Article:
Guest essay by Eric Worrall
h/t 1saveenergy – Two Russian icebreakers have become stuck in metre thick ice fields, on their return from a journey to escort supplies to Russia’s northernmost port.
Icebreakers make historic Arctic voyage, then get stuck in frozen sea on return journey
By The Siberian Times reporter 17 January 2017
Vessels could be marooned ‘for a week’ in East Siberian Sea after getting caught in thick ice.
Bulk carriers Sinegorsk and Johann Mahmastal made a successful midwinter cargo crossing from Arkhangelsk to Russia’s northernmost port of Pevek, Chukotka, escorted by icebreakers Kapitan Dranitsyn and Admiral Makarov.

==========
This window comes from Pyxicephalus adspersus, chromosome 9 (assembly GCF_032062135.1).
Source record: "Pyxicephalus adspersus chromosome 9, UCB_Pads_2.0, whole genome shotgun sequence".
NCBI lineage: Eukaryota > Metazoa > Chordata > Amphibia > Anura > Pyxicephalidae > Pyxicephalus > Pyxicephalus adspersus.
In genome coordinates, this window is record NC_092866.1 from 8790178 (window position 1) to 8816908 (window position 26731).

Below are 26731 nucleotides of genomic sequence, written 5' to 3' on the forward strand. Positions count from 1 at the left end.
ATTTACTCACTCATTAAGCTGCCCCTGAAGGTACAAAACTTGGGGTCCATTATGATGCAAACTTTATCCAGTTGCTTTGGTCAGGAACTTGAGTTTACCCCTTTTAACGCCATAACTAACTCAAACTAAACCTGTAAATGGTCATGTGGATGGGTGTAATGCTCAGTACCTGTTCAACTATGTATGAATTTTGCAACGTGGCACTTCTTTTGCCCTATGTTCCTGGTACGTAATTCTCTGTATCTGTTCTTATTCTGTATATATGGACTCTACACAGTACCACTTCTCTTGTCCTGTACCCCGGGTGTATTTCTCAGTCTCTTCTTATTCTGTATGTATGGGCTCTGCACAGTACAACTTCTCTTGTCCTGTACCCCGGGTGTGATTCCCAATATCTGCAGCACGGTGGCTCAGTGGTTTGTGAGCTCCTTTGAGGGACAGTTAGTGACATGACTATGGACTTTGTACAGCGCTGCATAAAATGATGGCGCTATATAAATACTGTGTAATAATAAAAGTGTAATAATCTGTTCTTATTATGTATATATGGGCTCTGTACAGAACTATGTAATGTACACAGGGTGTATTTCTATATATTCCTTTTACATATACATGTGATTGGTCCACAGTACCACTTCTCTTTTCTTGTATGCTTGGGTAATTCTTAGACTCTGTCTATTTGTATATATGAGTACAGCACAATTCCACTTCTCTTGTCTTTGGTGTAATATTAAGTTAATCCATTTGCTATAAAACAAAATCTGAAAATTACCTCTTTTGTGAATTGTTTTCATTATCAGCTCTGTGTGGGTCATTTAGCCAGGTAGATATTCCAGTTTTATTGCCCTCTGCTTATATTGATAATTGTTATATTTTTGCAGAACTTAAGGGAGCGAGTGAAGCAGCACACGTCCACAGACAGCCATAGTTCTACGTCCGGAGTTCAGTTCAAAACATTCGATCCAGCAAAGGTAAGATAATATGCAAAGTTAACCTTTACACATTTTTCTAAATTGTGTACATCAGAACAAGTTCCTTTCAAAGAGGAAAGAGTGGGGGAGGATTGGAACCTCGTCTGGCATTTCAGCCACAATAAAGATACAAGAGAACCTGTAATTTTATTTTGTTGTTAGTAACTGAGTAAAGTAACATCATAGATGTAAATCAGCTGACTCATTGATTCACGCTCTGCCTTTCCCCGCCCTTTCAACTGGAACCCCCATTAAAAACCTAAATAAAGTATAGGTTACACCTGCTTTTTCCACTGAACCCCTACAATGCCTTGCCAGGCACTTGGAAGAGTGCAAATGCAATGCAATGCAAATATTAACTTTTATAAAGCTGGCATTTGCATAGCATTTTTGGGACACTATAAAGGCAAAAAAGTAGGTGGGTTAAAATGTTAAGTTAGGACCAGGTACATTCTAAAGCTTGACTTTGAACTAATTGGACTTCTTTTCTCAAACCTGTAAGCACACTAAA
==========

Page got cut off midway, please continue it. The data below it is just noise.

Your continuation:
It was the first such crossing since Soviet times, and the ships delivered supplies for the supplies for the world’s first floating heat and power plant to be assembled in Chukotka after a journey lasting from 14 December to 7 January.
The ease of the sailing is seen as a sign that climate warming in the Arctic can open up shopping lanes even in midwinter. But the climate remains unpredictable as the four vessels have discovered on their return route.
They are currently trapped by sudden thick ice around Chukotka’s northernmost cape Shelagsky, some 24 nautical miles from Pevek, in some of Russia’s most exposed waters.
Ruslan Nazarov, chief of Chukotka’s emergencies service, said: ‘The ice around Cape Shelagsky is at 10 points. The ice fields are more than one metre thick. The ice compression is strong and hummocks are higher than 2.5 metres.
Its interesting that this crossing hasn’t been attempted since soviet times – perhaps the risk of getting stuck in the ice is too high for this route to be a regular event.